The City of Whitesville is seeking $1 million to alleviate potentially catastrophic issues in its ailing wastewater treatment plant through a Kentucky Infrastructure Authority grant.
For more than a year, city government has been "band-aiding" malfunctions at the plant, but as of Jan. 1, the issues had become too major to continue with spot-fixes and using spare parts to maintain, Whitesville Mayor Patsy Mayfield, said.
"Our major problem is that it started malfunctioning and the (ultraviolet disinfection) UV system started getting bad and the pumps and filters, you name it, it just started happening," she said. "We have one blower that is going and we are using other parts to keep things going. It was built in 1984, so it is time to start replacing things on there. Myself and my staff went to Frankfort yesterday and applied for the grant. They (KIA) said they would see what they could do."
The plant, which serves 300 residents, has been cited twice in the past year, according to the grant application, for high levels of E. coli due to inefficiencies in the plant's current UV system, leaks in the aeration basin and the lack of a floor drain in the treatment plant.
The other major issue facing the plant is that two of its three aeration basin blowers, which provide air to wastewater to remove dissolved gasses and oxidize dissolved metals such as iron, hydrogen sulfide and volatile organic chemicals (VOCs), are no longer functioning. During high-flow conditions, the last operating blower will not be able to provide adequate treatment, which could result in a potential health risk and an increased probability of running into violations with the Environmental Protection Agency and the Division of Water, she said.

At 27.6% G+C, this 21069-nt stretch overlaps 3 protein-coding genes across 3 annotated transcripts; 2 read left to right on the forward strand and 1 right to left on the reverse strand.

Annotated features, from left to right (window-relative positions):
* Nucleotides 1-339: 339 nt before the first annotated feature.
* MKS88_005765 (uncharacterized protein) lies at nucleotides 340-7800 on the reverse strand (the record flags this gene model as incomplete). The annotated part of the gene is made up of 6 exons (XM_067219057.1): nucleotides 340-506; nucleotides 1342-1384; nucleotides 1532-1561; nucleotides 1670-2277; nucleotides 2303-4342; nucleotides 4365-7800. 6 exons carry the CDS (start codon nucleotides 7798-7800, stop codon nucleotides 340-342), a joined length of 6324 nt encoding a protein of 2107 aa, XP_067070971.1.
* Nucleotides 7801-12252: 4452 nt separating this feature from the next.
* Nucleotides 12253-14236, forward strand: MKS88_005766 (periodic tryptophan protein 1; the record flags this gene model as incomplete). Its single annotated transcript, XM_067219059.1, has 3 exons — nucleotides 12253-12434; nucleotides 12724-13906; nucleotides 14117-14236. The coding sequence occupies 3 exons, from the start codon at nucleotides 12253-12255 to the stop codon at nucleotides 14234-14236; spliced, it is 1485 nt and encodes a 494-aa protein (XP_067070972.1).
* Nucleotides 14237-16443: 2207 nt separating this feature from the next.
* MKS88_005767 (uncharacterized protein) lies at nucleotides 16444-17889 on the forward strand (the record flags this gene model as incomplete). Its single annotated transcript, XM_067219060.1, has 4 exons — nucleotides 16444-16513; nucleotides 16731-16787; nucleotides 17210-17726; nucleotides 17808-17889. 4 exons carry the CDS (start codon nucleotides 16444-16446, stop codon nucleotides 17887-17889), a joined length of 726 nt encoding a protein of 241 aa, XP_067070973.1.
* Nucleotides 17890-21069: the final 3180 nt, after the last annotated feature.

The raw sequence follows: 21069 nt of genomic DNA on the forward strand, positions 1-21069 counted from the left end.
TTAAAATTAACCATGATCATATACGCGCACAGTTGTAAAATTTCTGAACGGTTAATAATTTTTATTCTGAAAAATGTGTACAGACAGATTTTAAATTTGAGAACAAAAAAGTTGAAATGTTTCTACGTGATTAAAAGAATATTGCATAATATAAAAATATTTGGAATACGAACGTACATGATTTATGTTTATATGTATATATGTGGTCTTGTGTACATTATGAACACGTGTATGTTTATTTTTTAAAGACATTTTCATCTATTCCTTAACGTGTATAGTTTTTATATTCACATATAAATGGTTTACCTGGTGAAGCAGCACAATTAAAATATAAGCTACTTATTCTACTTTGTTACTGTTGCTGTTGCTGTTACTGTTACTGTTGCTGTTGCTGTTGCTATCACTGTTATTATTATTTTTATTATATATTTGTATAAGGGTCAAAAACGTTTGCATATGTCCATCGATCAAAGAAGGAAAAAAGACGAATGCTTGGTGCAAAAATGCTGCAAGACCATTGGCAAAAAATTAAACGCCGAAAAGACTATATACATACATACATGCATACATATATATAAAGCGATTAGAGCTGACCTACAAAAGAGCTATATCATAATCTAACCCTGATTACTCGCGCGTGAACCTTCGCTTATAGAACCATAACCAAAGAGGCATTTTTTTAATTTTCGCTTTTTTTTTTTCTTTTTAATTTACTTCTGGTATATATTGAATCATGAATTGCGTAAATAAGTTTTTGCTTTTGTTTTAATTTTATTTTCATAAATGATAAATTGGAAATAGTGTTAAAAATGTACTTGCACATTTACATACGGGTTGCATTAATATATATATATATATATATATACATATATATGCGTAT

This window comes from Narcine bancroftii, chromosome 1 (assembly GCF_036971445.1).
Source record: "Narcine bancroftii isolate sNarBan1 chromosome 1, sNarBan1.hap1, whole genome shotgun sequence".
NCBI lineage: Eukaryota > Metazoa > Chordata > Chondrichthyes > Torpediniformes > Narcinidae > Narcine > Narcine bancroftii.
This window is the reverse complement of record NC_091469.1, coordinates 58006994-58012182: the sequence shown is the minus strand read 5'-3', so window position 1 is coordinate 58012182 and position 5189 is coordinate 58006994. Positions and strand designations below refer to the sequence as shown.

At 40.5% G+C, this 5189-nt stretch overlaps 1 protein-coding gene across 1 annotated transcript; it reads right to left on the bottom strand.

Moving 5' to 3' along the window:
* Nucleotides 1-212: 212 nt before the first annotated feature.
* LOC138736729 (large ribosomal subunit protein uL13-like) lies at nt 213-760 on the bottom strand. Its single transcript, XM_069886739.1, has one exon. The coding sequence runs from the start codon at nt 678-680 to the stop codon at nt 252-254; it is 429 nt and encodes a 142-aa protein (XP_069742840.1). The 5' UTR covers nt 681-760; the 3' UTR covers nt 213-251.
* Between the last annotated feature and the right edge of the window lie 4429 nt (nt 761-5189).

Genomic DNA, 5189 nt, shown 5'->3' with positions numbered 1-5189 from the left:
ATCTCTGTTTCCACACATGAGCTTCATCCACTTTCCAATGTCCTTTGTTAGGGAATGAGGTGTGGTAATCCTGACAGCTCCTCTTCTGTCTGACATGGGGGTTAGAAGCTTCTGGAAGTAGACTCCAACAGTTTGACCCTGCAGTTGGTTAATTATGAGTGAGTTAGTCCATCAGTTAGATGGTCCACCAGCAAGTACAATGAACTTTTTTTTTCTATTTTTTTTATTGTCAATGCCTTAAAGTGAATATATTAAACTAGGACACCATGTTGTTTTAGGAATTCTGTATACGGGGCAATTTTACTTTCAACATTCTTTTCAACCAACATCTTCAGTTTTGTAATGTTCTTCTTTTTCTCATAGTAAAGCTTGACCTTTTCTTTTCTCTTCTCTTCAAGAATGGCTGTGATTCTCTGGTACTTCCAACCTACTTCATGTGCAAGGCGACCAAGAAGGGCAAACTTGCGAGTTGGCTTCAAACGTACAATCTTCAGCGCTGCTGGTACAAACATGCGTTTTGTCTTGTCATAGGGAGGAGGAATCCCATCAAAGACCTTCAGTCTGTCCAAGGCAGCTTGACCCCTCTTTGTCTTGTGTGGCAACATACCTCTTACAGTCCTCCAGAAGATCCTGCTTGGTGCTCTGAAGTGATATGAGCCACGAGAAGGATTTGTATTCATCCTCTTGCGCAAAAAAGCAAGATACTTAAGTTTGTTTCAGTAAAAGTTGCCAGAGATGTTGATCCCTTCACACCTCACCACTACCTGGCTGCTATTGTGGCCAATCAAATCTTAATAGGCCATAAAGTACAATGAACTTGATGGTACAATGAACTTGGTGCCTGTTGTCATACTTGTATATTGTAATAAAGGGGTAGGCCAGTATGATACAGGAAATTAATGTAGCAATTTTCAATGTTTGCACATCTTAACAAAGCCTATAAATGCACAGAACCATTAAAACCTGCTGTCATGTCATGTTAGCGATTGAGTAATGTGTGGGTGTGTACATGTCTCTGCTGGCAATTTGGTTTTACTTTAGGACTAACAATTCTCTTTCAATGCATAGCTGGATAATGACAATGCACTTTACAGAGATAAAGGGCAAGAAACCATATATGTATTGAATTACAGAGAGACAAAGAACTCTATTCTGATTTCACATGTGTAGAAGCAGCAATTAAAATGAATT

If the funding is awarded, Joe Bailey of Water Management Services LLC, who won the project bid, estimates that the full scope of repairing the three blowers, improving the UV system, removal of solids from aerated lagoons, rehabilitation of the effluent pump station, rehabilitation of gravity filters, replacing leaky air-head piping and the installation of new aeration headers can be accomplished within six months, Mayfield said.
"It could be sooner than that," she said. "He is on top of it, that's for sure."
While the staff at the plant have worked diligently to keep things going and safe, she said, the situation has become dire as she reaches out to the state and Daviess County officials for aid in helping Whitesville get the grant.
"I am trying to get help from (Daviess County Judge-Executive) Judge Al Mattingly and I talked to Rep. Suzanne Miles," she said. "I'm just trying to find help, because we are really in need of a grant for the system. They were both very cooperative and said they would help us out all they could. If we don't get our grant, we will just have to fix it the best we can when funds become available. That is all we can do. We’ll start with our most critical first, the UV system and the blowers."
There will be a public hearing about issues with the plant and the grant application at 6 p.m. Thursday, June 13 at Whitesville City Hall, 10436 Main Cross St.
"I encourage all of the residents of Whitesville to come," she said.
Jacob Mulliken, 270-228-2837, firstname.lastname@example.org